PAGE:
Social care services have all but collapsed amid a preventable wave of coronavirus, which the Westminster government and its counterparts in the devolved administrations have allowed to spread uncontrolled through workplaces and the general population.
As recorded daily cases surged to over 200,000 in early January, residential care homes and domiciliary care services have been hit by acute staff shortages, with large numbers infected and forced to self-isolate. The sector is also seeing high rates of long-term sickness due to staff burnout and mental health problems related to the pandemic. Thousands of care workers are leaving the sector for better paid and less stressful jobs at supermarkets and warehouses.
A total of 122 care home operators in England declared a “red alert” due to staffing shortages last week, with 13,500 workers off with COVID. Staff absence rates in some hotspots in the north of the country and parts of London were as high as 22 percent. Similar figures were revealed by a survey of the not-for-profit sector conducted by the National Care Forum (NCF), which found coronavirus-related absences running at 14 percent on top of staff vacancies of 18 percent.
A growing number of care homes have declared COVID outbreaks, forcing them to limit new admissions and visits. In Scotland, where 150 residential care workers are testing positive for coronavirus every day, a third of care home facilities (933) are now restricting visits due to positive cases among staff and residents. The number of care homes declaring emergency outbreak measures—tightly restricting visits to end-of-life scenarios and other emergencies—has quadrupled in a week from 45 to 181.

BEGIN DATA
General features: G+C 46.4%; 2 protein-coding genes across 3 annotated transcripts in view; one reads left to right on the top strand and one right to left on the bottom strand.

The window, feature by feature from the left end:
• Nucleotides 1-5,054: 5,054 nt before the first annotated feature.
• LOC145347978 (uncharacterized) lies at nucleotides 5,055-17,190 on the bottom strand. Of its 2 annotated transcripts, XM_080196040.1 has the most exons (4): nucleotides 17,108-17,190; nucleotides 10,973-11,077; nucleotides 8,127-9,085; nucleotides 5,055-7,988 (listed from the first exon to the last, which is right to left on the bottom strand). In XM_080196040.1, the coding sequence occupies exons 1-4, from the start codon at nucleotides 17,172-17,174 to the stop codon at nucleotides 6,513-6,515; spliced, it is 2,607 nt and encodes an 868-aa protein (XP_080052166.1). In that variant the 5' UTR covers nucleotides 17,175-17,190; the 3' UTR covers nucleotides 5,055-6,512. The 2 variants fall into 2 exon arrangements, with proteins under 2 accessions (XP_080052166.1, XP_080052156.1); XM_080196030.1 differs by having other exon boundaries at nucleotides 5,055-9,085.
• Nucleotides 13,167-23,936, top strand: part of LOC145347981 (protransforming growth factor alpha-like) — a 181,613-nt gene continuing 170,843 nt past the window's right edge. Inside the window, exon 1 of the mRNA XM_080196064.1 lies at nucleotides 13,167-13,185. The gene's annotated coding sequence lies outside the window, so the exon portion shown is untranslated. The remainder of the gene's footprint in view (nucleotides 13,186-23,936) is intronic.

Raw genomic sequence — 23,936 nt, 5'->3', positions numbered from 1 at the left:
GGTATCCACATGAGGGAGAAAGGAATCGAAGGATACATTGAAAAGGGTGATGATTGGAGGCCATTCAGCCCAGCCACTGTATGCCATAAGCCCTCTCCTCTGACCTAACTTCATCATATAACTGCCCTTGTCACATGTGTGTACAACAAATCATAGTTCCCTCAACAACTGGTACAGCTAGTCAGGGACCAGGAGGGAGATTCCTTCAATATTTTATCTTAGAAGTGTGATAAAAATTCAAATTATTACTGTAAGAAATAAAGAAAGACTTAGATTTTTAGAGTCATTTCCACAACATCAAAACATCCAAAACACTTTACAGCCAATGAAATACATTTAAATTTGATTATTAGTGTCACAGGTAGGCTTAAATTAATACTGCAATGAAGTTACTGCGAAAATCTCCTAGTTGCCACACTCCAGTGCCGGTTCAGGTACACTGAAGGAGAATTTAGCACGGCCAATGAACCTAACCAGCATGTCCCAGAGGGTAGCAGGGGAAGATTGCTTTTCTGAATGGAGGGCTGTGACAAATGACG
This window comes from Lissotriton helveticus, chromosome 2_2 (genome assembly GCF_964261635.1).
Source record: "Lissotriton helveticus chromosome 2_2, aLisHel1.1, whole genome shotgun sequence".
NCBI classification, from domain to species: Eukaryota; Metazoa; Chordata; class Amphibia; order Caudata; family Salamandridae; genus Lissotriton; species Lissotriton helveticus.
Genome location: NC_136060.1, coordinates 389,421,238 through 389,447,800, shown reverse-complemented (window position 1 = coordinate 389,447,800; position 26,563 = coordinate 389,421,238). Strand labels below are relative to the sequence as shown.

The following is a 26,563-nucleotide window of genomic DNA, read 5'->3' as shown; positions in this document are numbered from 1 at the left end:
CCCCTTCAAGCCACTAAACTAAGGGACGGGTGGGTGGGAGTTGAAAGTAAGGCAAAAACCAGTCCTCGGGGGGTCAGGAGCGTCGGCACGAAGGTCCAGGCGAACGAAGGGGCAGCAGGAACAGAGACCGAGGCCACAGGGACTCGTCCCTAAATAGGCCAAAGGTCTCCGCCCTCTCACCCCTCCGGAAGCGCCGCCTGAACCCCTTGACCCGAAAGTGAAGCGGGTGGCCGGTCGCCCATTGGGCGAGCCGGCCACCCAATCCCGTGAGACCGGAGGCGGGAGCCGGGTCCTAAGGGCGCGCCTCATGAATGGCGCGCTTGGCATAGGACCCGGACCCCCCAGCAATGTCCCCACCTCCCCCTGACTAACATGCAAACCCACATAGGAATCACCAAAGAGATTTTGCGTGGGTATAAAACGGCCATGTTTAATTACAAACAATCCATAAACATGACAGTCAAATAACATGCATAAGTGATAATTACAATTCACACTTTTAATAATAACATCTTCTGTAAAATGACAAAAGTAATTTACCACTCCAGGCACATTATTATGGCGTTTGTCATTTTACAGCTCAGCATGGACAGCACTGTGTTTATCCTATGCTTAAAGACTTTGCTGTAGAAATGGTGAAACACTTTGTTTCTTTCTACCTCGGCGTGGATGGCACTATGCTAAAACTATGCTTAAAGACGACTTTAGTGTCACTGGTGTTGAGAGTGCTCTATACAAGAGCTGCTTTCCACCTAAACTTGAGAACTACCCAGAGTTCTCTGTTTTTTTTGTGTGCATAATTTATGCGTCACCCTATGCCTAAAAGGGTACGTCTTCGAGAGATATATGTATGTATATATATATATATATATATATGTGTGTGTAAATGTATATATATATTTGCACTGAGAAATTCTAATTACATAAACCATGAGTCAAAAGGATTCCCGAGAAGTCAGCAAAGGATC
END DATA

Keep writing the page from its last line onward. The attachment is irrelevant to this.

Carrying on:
The ability of the Omicron variant to more effectively evade immunity means COVID-19 deaths have begun to rise again in care homes despite high levels of vaccination. According to the Office for National Statistics (ONS), 122 residents died of the virus in England and Wales in the week ending January 7—almost double the 65 deaths in the preceding week.
Reports of neglect due to the staffing crisis are widespread as staff shortages mean some residents receive inadequate support for their basic needs such as personal care, drinking and eating.
Yesterday, the Guardian reported that one in five homes specialising in dementia care are rated either “requires improvement” or “inadequate” by the Care Quality Commission.
Stephen Chandler, president of the Association of Directors of Adult Social Services, warned “Even before Covid-19 and Omicron, adult social care was struggling with severe funding and workforce challenges… Every day we are rationing care in ways that we never have before… with obvious concerns that this will lead to people becoming isolated and, ultimately, to the loss of lives.”